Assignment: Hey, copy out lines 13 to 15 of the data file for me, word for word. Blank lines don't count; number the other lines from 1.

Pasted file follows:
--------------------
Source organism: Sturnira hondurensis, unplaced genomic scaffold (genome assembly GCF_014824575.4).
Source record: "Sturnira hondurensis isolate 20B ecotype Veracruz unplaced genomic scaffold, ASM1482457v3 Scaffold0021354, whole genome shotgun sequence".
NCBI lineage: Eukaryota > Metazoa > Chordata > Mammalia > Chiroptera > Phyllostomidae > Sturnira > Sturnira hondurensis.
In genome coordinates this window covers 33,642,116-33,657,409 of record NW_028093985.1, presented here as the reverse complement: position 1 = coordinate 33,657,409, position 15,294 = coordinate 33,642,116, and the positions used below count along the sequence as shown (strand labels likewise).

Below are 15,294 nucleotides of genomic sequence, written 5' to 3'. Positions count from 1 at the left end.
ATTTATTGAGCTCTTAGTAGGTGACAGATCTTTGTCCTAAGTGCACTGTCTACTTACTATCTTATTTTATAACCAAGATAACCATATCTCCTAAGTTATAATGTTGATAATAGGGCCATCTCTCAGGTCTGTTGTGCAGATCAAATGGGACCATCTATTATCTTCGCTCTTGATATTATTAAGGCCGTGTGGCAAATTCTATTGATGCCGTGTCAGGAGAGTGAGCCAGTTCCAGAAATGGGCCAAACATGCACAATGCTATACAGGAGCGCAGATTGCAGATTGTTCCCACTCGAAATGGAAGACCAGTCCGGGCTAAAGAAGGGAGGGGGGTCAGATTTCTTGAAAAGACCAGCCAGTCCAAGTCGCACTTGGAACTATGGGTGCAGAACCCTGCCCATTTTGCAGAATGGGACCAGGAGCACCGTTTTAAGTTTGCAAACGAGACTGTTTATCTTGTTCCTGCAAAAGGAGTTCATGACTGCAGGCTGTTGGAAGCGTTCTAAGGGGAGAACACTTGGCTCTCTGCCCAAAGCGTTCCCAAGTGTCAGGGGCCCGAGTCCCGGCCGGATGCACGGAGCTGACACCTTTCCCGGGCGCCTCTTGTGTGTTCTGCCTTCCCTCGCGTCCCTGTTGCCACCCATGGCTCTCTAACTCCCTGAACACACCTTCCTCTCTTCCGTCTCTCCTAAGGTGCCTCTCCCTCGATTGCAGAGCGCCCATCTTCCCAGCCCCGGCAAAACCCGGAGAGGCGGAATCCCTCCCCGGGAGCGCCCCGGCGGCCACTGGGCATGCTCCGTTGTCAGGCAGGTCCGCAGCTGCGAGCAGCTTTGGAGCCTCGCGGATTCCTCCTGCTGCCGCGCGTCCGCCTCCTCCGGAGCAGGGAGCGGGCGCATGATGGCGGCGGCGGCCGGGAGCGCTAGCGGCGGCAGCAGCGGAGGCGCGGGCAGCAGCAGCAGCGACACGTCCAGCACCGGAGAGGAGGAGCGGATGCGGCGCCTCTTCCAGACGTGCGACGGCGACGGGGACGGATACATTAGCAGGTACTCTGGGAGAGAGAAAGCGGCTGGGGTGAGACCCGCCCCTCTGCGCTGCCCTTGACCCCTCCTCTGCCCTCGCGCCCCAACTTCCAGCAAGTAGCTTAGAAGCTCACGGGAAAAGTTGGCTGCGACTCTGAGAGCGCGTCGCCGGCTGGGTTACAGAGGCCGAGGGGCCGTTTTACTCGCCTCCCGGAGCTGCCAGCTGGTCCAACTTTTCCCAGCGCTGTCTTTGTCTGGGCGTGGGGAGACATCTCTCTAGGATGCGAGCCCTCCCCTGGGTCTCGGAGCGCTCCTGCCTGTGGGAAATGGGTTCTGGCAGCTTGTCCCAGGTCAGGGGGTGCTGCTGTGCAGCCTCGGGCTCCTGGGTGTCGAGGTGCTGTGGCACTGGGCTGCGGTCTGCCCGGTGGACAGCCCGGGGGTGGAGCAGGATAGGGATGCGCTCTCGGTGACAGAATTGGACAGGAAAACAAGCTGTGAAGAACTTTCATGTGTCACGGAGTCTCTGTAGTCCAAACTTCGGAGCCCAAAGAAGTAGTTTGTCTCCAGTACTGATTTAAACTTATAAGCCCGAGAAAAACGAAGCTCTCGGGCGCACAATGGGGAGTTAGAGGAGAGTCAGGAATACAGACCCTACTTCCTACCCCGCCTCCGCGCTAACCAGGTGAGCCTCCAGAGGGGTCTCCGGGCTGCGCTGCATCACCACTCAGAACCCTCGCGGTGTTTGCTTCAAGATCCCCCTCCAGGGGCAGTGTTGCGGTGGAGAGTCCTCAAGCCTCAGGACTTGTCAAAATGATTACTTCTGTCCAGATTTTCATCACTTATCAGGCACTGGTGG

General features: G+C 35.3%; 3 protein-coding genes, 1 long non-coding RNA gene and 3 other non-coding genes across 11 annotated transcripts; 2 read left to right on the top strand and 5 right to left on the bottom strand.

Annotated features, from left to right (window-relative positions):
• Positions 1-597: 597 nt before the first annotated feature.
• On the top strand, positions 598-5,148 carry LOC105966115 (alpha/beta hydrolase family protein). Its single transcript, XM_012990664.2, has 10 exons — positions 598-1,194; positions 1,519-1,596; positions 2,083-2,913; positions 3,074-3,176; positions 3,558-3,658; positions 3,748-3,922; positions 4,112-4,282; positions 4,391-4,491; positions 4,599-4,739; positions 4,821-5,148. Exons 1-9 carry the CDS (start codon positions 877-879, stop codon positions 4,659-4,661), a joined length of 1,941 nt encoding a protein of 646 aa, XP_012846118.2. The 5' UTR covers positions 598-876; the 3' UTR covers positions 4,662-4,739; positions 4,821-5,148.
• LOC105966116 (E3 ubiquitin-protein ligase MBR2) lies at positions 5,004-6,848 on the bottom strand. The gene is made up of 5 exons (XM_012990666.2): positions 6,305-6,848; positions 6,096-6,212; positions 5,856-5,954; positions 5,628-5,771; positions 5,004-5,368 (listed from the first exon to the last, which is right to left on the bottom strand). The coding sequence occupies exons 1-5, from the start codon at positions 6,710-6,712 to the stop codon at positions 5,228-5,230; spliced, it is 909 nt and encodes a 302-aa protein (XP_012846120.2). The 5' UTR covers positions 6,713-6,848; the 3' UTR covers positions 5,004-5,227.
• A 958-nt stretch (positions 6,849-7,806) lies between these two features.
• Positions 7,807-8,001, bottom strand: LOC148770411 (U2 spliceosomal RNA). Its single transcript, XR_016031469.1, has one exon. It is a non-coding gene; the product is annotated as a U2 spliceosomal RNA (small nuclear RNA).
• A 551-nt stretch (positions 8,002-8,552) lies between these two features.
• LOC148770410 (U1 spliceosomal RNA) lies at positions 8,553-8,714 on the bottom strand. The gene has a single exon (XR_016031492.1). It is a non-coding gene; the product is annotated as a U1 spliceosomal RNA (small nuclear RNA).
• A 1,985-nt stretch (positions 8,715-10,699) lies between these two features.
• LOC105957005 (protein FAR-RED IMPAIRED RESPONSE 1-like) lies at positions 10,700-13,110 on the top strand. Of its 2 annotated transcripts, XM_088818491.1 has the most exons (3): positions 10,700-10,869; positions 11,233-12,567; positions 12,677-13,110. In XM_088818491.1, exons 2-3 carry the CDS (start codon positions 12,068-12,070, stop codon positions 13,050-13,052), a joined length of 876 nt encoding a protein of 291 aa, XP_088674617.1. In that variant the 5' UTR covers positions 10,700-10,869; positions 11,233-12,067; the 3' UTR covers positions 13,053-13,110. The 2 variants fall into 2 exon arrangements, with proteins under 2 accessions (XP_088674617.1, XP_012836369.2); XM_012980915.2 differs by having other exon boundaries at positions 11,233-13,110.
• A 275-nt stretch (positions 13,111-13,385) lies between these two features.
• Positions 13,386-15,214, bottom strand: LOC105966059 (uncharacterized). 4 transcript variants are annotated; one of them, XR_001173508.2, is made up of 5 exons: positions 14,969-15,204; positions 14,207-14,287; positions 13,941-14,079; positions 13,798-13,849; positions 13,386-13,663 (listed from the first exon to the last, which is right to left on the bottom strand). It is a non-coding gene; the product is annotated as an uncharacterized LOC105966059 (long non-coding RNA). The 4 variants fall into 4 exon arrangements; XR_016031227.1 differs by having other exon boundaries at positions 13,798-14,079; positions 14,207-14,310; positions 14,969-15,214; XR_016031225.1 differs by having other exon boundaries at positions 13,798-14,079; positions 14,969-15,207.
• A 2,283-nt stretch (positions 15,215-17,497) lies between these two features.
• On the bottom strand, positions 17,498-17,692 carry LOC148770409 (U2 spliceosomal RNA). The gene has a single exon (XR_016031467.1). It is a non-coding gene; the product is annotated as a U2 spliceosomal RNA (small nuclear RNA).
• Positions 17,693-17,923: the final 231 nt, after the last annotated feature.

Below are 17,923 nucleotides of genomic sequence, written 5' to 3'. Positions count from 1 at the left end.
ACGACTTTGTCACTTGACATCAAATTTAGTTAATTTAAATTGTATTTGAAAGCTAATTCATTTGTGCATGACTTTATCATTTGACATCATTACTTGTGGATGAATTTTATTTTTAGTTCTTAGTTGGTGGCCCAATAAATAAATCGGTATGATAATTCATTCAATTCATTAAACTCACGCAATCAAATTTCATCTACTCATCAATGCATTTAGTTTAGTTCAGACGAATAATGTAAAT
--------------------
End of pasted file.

• Positions 7,807-8,001, bottom strand: LOC148770411 (U2 spliceosomal RNA). Its single transcript, XR_016031469.1, has one exon. It is a non-coding gene; the product is annotated as a U2 spliceosomal RNA (small nuclear RNA).
• A 551-nt stretch (positions 8,002-8,552) lies between these two features.
• LOC148770410 (U1 spliceosomal RNA) lies at positions 8,553-8,714 on the bottom strand. The gene has a single exon (XR_016031492.1). It is a non-coding gene; the product is annotated as a U1 spliceosomal RNA (small nuclear RNA).